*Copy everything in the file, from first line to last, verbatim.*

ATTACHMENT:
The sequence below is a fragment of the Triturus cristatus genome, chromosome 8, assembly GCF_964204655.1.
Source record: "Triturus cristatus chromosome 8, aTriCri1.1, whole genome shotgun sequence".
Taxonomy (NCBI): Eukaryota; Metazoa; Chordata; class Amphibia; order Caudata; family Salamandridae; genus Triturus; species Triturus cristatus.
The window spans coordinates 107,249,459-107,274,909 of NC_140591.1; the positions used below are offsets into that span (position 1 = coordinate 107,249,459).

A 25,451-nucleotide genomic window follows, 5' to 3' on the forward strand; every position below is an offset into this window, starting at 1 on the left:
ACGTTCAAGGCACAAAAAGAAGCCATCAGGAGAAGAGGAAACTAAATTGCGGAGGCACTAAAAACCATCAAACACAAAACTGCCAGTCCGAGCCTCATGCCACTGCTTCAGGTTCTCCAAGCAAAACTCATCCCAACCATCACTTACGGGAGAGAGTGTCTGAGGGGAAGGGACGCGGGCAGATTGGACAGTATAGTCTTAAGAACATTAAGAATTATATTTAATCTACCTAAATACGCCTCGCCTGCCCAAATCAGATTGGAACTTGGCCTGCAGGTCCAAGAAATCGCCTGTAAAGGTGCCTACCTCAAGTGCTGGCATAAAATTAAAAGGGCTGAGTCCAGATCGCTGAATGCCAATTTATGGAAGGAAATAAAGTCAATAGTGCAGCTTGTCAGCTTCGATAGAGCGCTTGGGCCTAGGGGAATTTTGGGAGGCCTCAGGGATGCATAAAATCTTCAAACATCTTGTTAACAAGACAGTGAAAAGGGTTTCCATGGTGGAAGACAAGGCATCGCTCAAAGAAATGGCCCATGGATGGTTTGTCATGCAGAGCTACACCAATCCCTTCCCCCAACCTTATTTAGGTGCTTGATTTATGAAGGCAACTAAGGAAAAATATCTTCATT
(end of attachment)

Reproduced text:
The sequence below is a fragment of the Triturus cristatus genome, chromosome 8, assembly GCF_964204655.1.
Source record: "Triturus cristatus chromosome 8, aTriCri1.1, whole genome shotgun sequence".
Taxonomy (NCBI): Eukaryota; Metazoa; Chordata; class Amphibia; order Caudata; family Salamandridae; genus Triturus; species Triturus cristatus.
The window spans coordinates 107,249,459-107,274,909 of NC_140591.1; the positions used below are offsets into that span (position 1 = coordinate 107,249,459).

A 25,451-nucleotide genomic window follows, 5' to 3' on the forward strand; every position below is an offset into this window, starting at 1 on the left:
ACGTTCAAGGCACAAAAAGAAGCCATCAGGAGAAGAGGAAACTAAATTGCGGAGGCACTAAAAACCATCAAACACAAAACTGCCAGTCCGAGCCTCATGCCACTGCTTCAGGTTCTCCAAGCAAAACTCATCCCAACCATCACTTACGGGAGAGAGTGTCTGAGGGGAAGGGACGCGGGCAGATTGGACAGTATAGTCTTAAGAACATTAAGAATTATATTTAATCTACCTAAATACGCCTCGCCTGCCCAAATCAGATTGGAACTTGGCCTGCAGGTCCAAGAAATCGCCTGTAAAGGTGCCTACCTCAAGTGCTGGCATAAAATTAAAAGGGCTGAGTCCAGATCGCTGAATGCCAATTTATGGAAGGAAATAAAGTCAATAGTGCAGCTTGTCAGCTTCGATAGAGCGCTTGGGCCTAGGGGAATTTTGGGAGGCCTCAGGGATGCATAAAATCTTCAAACATCTTGTTAACAAGACAGTGAAAAGGGTTTCCATGGTGGAAGACAAGGCATCGCTCAAAGAAATGGCCCATGGATGGTTTGTCATGCAGAGCTACACCAATCCCTTCCCCCAACCTTATTTAGGTGCTTGATTTATGAAGGCAACTAAGGAAAAATATCTTCATT